Saturday, 22 January 2011

Literary Locations: New York City

When I went to New York last year in 2009, there was one place I absolutely had to go. It wasn't the Statue of Liberty, it wasn't Rockefeller Centre, and it wasn't even the Empire State Building (although, don't get me wrong, I saw all of there things too!) No, my number one destination was right here:

Located on 12th and Broadway, (and if you think that was easy for a little country mouse to find in the rain then you're crazy) this place is basically my (wet) dream. I stumbled across it in a guidebook I had, immediately enticed by it's description "eighteen miles of books" and set my heart upon finding, entering, and falling in love with the place. And that's about what I did! I'm still quite sad that I don't have any pictures of the inside of it, but once I was in there all the space in my brain was taken up going "books! Books!! BOOKS!!!" and it short-circuited a little bit. Suffice to say, I bought way more books than I realistically had room to carry, and packing a few days later was not a lot of fun. I also bought this:

which excited me more than anything else in the entire world, considering my love for Maus (see yesterday's post), books, and, now, Strand Bookstore. It was completely worth the trek from 7th avenue, no matter what my sister (and travelling companion) might tell you!

The other place that I went to for nerd satisfaction was Central Park. I had been here once before, in the drizzle and damp of April with complaining parents, and all we managed to actually see was Strawberry Fields and a few squirrels. This time, then, I wanted to make sure we saw everything the park had to offer. And we did pretty well! My main preoccupation was for seeing the Bethesda fountain, a crucial part of the basis of and plot of Angels in America, my absolute favourite play and miniseries in the entire world; and besides that, well, it's just a really beautiful fountain:

See?! So, after frolicking around here for a while, gleeful in the knowledge that Meryl Streep (and probably lots of other less fabulous people) had been in the exact same place before, I reluctantly moved onto the Shakespeare portion of my Central Park visit. We had a look at the Delacorte Theatre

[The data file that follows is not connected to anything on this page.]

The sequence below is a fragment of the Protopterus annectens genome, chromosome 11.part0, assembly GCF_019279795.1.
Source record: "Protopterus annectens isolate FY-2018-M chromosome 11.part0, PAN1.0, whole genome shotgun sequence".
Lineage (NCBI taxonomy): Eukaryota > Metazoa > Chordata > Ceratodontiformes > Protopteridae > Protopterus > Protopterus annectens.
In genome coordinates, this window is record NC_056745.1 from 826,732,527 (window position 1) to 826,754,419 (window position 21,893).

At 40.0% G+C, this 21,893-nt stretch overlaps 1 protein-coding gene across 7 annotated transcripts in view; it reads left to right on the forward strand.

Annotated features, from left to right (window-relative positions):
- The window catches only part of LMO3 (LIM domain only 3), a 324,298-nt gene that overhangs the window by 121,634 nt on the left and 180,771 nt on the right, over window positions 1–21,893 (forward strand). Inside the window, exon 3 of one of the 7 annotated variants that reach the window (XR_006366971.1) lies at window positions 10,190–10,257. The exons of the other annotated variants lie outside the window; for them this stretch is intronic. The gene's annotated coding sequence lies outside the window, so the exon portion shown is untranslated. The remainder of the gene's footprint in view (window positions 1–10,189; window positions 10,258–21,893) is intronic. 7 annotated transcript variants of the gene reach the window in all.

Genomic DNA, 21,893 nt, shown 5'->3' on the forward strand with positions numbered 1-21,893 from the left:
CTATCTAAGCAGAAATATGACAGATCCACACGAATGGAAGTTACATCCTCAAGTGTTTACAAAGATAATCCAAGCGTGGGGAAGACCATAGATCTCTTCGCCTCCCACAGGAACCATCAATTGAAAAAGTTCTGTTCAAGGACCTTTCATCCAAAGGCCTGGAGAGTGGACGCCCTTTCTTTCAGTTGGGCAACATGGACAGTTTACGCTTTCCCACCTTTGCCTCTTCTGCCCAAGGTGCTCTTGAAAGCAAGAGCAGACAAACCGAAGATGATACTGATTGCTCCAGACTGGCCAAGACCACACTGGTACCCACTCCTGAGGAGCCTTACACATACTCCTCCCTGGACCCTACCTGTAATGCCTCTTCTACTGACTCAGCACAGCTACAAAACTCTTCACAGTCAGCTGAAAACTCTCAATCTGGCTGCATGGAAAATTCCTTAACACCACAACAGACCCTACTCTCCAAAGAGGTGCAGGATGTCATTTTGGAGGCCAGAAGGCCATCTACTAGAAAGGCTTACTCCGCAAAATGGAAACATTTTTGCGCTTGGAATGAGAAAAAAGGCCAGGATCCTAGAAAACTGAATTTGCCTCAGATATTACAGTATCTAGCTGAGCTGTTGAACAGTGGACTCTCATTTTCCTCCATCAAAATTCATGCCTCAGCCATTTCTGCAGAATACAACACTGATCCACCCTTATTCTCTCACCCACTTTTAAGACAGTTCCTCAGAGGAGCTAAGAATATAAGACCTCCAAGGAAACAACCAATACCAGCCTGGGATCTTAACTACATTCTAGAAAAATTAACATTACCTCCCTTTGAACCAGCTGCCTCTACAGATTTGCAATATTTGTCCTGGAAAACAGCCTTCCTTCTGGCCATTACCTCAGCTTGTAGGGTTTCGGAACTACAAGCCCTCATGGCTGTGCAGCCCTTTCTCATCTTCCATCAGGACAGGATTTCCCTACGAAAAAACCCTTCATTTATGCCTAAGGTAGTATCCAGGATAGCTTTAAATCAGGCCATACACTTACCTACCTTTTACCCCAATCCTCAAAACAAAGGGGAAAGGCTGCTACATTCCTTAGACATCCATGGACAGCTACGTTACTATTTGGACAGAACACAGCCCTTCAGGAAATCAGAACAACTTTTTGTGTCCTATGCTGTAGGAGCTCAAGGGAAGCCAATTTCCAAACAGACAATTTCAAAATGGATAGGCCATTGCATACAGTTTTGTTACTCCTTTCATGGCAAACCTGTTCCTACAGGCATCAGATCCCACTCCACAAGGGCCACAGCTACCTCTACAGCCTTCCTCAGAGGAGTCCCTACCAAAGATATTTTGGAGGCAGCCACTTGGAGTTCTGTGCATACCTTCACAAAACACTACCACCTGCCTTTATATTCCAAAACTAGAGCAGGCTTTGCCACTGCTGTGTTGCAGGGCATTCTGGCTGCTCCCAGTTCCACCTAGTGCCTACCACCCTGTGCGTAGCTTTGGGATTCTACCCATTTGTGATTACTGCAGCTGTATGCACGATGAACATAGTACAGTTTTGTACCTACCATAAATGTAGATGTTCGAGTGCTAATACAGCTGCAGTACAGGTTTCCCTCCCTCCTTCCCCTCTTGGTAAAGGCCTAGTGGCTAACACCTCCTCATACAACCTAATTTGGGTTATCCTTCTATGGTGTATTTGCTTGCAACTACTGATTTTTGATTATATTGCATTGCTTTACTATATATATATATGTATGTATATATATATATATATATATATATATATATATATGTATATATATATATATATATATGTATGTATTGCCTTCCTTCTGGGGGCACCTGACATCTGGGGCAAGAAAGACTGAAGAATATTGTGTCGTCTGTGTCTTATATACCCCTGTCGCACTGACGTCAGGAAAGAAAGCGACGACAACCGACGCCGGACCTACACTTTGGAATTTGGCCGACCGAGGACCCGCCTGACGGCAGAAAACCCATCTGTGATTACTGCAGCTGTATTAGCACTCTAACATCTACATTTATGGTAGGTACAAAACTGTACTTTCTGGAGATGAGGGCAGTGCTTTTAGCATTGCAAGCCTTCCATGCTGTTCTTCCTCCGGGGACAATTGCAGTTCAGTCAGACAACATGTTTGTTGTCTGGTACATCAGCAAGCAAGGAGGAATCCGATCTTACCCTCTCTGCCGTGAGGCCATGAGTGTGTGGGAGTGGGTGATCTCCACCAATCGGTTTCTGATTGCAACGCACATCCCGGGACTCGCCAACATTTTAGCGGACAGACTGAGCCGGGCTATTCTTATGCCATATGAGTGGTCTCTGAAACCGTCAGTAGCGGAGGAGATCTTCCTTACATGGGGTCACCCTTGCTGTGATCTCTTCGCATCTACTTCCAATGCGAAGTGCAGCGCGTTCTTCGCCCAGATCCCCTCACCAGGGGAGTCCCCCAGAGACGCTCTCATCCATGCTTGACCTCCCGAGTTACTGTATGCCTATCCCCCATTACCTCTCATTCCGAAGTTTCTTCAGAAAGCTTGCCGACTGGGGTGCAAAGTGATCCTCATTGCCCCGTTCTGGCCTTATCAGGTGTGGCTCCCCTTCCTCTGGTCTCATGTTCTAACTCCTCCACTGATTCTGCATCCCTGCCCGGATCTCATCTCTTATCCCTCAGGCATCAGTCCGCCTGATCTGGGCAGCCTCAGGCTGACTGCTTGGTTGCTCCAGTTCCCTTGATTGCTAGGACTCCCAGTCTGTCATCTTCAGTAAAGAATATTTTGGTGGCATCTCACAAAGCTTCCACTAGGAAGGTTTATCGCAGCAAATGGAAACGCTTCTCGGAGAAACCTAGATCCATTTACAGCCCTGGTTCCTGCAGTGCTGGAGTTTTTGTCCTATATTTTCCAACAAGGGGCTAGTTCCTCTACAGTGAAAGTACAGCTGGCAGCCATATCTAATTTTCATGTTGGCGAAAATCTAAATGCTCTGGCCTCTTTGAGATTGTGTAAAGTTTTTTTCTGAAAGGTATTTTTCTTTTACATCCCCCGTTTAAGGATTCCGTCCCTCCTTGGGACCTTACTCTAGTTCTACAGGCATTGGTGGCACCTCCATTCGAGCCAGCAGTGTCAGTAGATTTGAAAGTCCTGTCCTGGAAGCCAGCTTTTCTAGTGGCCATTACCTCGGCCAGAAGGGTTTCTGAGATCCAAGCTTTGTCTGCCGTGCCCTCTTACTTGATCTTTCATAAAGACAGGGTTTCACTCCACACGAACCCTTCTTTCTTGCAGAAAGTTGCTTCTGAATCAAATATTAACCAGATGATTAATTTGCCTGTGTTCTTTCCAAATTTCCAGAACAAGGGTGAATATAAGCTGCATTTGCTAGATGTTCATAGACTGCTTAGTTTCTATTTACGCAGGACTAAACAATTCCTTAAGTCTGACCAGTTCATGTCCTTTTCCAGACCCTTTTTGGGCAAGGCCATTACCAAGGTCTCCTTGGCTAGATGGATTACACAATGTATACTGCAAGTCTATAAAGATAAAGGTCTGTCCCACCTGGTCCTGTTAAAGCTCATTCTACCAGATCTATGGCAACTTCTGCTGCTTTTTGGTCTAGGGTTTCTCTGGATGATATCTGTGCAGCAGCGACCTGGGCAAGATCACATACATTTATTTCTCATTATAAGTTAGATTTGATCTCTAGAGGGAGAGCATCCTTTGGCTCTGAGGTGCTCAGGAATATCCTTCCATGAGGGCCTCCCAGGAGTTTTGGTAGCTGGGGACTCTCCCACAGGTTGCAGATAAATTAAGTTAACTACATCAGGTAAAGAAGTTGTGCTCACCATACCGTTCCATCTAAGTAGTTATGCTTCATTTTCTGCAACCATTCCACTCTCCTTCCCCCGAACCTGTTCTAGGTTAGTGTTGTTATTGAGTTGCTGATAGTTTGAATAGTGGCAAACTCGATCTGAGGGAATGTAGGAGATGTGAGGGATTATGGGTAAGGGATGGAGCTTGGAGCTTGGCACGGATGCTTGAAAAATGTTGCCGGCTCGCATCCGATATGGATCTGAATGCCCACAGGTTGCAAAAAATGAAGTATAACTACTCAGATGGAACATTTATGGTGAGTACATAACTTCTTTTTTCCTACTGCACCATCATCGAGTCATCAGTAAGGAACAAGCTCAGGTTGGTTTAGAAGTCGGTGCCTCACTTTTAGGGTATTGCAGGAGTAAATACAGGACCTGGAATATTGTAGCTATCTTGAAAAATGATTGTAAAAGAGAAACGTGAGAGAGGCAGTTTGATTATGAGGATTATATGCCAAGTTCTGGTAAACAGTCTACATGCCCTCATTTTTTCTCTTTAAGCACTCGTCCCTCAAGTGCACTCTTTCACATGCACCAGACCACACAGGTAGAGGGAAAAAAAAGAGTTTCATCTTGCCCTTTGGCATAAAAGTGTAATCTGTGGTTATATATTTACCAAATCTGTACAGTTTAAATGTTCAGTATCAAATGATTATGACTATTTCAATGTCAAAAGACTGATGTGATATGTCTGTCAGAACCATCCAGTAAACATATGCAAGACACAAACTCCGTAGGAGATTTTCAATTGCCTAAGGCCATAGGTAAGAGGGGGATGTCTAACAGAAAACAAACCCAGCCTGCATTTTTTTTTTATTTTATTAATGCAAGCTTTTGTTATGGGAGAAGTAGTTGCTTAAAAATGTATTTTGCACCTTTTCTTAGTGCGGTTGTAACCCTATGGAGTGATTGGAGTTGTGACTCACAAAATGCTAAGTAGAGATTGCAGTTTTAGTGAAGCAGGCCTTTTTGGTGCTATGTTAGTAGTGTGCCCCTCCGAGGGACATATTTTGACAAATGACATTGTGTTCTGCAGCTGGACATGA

although we didn't see a performance there :( (this face would have been ever sadder had I gone last summer because AL PACINO!! was there doing The Merchant of Venice! Oh woe is me!) There's also a nice statue of The Tempest outside
So that was good. After looking at the queue (that seems to be mostly made up of senior citizens...) we moved onto the Shakespeare Garden, which includes all flowers ever mentioned in his plays, along with nice little plaques with the corresponding quotations on:

It was nice there. I didn't really want to leave, but there is quite a lot to do in New York, so I had to be realistic. Also, I was forced away!

I've actually just remembered another literary part of Central Park, it's only occurring to me now because I've never been very impressed with the book in question. We went on the Carousel that I can only assume is the same as the one that Holden Caulfield's sister goes on in The Catcher in the Rye, when he seems especially loopy...

It was a lot of fun, although now that I look back on the photos, it does look kind of creepy...
Maybe I'll tell you some day about why I don't like The Catcher in the Rye (or, alternatively, I'll read it again and finally see what everyone else does in it- here's hoping!)

So, those were the most literary parts of my trip. It also shames me to admit that I went on a Sex and the City bus tour (DON'T JUDGE ME!), ostensibly for the promise of a Magnolia Bakery cupcake that I was bitterly denied on my previous visit (and I had that cupcake, and a brownie. So there!), plus saw so many film locations that I almost couldn't believe they were really there. Damn, I love New York so much... Anyone want to buy me a plane ticket/accommodation/a job so I can go back there? Anybody?!

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